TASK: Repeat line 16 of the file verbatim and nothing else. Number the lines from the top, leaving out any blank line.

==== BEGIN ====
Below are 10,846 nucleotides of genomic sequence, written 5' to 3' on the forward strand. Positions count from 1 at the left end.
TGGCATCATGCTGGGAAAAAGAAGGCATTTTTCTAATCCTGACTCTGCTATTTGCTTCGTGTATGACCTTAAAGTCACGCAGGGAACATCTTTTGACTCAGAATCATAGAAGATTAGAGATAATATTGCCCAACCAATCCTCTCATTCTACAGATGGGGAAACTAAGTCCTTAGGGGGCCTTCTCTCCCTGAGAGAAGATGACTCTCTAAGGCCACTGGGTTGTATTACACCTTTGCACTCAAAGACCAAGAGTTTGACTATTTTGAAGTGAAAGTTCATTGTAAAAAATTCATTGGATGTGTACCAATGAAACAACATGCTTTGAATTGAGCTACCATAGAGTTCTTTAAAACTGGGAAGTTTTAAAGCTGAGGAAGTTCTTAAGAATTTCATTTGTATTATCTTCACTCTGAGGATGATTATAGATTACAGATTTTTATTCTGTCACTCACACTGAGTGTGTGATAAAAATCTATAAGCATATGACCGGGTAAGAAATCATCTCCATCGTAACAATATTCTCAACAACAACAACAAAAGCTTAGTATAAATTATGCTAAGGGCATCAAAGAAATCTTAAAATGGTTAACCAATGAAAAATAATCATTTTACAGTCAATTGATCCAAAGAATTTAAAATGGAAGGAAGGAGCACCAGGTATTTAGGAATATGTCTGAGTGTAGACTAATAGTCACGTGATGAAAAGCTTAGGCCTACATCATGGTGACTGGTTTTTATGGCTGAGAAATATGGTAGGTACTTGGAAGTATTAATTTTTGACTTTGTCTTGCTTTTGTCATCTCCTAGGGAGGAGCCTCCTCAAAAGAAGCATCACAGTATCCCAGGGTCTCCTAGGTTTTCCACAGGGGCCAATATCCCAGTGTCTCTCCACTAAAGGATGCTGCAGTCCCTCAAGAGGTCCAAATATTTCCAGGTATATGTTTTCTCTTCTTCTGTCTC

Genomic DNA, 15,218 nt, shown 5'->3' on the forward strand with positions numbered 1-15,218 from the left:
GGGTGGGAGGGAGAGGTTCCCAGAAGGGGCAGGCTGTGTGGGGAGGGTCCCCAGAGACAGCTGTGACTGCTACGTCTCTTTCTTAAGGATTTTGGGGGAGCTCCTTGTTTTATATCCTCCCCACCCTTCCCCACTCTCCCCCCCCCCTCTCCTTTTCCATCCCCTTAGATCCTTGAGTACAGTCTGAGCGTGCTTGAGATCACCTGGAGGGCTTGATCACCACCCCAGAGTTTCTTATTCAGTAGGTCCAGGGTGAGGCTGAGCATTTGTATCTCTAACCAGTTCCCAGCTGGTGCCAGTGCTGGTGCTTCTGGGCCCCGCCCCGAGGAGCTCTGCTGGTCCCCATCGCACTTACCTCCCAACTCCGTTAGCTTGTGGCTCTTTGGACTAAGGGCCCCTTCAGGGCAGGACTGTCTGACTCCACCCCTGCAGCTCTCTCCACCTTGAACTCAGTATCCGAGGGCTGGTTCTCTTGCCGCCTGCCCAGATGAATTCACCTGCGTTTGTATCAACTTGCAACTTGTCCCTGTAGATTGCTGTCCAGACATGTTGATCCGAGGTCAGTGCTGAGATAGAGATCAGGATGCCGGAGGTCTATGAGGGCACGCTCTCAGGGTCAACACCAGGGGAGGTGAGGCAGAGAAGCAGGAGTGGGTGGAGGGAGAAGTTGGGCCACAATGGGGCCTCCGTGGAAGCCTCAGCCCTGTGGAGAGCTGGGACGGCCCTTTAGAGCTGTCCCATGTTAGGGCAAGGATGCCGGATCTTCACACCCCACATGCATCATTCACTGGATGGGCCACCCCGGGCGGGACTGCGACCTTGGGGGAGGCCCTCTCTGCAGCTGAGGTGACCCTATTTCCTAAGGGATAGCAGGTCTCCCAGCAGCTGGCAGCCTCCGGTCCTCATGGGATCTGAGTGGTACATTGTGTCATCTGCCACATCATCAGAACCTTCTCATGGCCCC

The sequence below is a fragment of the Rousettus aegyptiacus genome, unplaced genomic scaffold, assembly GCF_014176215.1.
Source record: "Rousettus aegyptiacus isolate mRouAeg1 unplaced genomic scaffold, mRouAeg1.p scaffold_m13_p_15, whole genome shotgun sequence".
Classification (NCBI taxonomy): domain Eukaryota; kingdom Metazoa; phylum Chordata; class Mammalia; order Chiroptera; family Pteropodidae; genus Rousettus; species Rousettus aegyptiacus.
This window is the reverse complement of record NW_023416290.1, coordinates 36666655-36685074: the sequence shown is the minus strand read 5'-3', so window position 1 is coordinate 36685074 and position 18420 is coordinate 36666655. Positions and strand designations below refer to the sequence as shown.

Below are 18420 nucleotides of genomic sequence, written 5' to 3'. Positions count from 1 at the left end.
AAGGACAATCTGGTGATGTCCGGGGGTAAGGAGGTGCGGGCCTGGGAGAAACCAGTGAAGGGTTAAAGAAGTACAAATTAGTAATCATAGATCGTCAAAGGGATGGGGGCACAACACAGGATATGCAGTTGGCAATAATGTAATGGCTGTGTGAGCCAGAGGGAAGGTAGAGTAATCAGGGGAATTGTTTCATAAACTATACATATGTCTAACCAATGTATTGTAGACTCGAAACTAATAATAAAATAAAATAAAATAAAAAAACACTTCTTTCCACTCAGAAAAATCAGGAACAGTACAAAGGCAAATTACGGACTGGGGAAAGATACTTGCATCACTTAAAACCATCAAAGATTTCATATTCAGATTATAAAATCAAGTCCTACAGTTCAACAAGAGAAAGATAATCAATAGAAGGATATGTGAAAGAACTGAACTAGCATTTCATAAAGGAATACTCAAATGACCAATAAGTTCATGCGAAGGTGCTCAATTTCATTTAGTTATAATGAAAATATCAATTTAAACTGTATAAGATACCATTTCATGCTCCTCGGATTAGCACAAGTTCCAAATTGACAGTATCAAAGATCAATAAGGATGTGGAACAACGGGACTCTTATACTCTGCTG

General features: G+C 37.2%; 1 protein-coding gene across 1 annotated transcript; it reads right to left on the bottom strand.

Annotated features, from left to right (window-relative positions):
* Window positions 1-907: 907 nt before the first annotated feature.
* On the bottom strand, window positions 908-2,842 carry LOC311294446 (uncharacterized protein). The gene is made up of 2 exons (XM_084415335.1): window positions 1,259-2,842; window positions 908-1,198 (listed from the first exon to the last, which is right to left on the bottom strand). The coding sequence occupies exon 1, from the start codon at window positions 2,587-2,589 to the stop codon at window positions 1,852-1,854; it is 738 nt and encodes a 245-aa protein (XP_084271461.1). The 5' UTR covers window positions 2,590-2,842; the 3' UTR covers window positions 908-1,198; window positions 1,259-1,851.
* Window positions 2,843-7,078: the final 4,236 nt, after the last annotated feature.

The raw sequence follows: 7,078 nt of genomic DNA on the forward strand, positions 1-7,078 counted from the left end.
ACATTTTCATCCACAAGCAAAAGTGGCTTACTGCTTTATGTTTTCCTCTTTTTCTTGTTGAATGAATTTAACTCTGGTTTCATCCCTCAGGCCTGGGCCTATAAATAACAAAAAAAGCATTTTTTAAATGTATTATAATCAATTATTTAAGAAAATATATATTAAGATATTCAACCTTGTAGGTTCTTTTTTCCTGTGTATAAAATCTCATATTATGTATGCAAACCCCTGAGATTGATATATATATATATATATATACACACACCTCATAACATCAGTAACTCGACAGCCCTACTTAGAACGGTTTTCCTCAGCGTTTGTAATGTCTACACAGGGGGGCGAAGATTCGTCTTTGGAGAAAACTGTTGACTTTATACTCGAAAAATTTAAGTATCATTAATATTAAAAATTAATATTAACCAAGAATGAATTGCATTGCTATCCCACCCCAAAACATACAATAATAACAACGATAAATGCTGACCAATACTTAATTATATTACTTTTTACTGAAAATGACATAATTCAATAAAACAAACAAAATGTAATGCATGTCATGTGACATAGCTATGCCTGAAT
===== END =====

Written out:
The raw sequence follows: 7,078 nt of genomic DNA on the forward strand, positions 1-7,078 counted from the left end.